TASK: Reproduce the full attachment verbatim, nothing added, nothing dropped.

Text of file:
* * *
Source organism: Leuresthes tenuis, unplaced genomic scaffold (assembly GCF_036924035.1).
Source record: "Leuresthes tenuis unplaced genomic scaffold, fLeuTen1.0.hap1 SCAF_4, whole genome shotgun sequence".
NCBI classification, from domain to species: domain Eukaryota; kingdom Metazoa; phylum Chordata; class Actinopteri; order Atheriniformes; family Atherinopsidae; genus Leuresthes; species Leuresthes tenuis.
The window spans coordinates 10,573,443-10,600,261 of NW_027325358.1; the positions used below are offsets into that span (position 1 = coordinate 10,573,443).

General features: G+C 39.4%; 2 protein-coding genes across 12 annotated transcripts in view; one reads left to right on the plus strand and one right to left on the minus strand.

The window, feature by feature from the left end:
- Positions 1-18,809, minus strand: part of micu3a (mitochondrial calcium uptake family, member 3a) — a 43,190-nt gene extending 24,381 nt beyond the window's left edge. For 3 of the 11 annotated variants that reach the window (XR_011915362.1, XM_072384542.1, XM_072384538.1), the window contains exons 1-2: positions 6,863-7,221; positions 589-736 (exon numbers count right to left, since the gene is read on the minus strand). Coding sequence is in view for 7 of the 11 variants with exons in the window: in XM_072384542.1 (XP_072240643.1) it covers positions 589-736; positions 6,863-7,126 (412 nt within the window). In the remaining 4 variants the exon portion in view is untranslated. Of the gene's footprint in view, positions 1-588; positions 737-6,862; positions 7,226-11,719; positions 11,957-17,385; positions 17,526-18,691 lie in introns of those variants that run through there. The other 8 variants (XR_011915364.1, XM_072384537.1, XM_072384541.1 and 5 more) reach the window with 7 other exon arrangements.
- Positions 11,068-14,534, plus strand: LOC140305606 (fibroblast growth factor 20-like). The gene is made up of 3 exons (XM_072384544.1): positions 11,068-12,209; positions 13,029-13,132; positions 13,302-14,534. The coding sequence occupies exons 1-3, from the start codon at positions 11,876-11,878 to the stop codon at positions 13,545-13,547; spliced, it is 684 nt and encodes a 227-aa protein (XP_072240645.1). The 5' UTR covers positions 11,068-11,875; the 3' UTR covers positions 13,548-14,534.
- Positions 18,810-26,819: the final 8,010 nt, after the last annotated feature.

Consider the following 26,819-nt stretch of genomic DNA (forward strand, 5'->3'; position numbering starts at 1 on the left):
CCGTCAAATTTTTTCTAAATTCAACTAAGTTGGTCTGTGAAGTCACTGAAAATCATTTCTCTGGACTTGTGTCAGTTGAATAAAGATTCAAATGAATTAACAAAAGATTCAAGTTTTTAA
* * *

Source organism: Leuresthes tenuis, unplaced genomic scaffold (assembly GCF_036924035.1).
Source record: "Leuresthes tenuis unplaced genomic scaffold, fLeuTen1.0.hap1 SCAF_4, whole genome shotgun sequence".
NCBI classification, from domain to species: domain Eukaryota; kingdom Metazoa; phylum Chordata; class Actinopteri; order Atheriniformes; family Atherinopsidae; genus Leuresthes; species Leuresthes tenuis.
The window spans coordinates 10,573,443-10,600,261 of NW_027325358.1; the positions used below are offsets into that span (position 1 = coordinate 10,573,443).

General features: G+C 39.4%; 2 protein-coding genes across 12 annotated transcripts in view; one reads left to right on the plus strand and one right to left on the minus strand.

The window, feature by feature from the left end:
- Positions 1-18,809, minus strand: part of micu3a (mitochondrial calcium uptake family, member 3a) — a 43,190-nt gene extending 24,381 nt beyond the window's left edge. For 3 of the 11 annotated variants that reach the window (XR_011915362.1, XM_072384542.1, XM_072384538.1), the window contains exons 1-2: positions 6,863-7,221; positions 589-736 (exon numbers count right to left, since the gene is read on the minus strand). Coding sequence is in view for 7 of the 11 variants with exons in the window: in XM_072384542.1 (XP_072240643.1) it covers positions 589-736; positions 6,863-7,126 (412 nt within the window). In the remaining 4 variants the exon portion in view is untranslated. Of the gene's footprint in view, positions 1-588; positions 737-6,862; positions 7,226-11,719; positions 11,957-17,385; positions 17,526-18,691 lie in introns of those variants that run through there. The other 8 variants (XR_011915364.1, XM_072384537.1, XM_072384541.1 and 5 more) reach the window with 7 other exon arrangements.
- Positions 11,068-14,534, plus strand: LOC140305606 (fibroblast growth factor 20-like). The gene is made up of 3 exons (XM_072384544.1): positions 11,068-12,209; positions 13,029-13,132; positions 13,302-14,534. The coding sequence occupies exons 1-3, from the start codon at positions 11,876-11,878 to the stop codon at positions 13,545-13,547; spliced, it is 684 nt and encodes a 227-aa protein (XP_072240645.1). The 5' UTR covers positions 11,068-11,875; the 3' UTR covers positions 13,548-14,534.
- Positions 18,810-26,819: the final 8,010 nt, after the last annotated feature.

Consider the following 26,819-nt stretch of genomic DNA (forward strand, 5'->3'; position numbering starts at 1 on the left):
CCGTCAAATTTTTTCTAAATTCAACTAAGTTGGTCTGTGAAGTCACTGAAAATCATTTCTCTGGACTTGTGTCAGTTGAATAAAGATTCAAATGAATTAACAAAAGATTCAAGTTTTTAA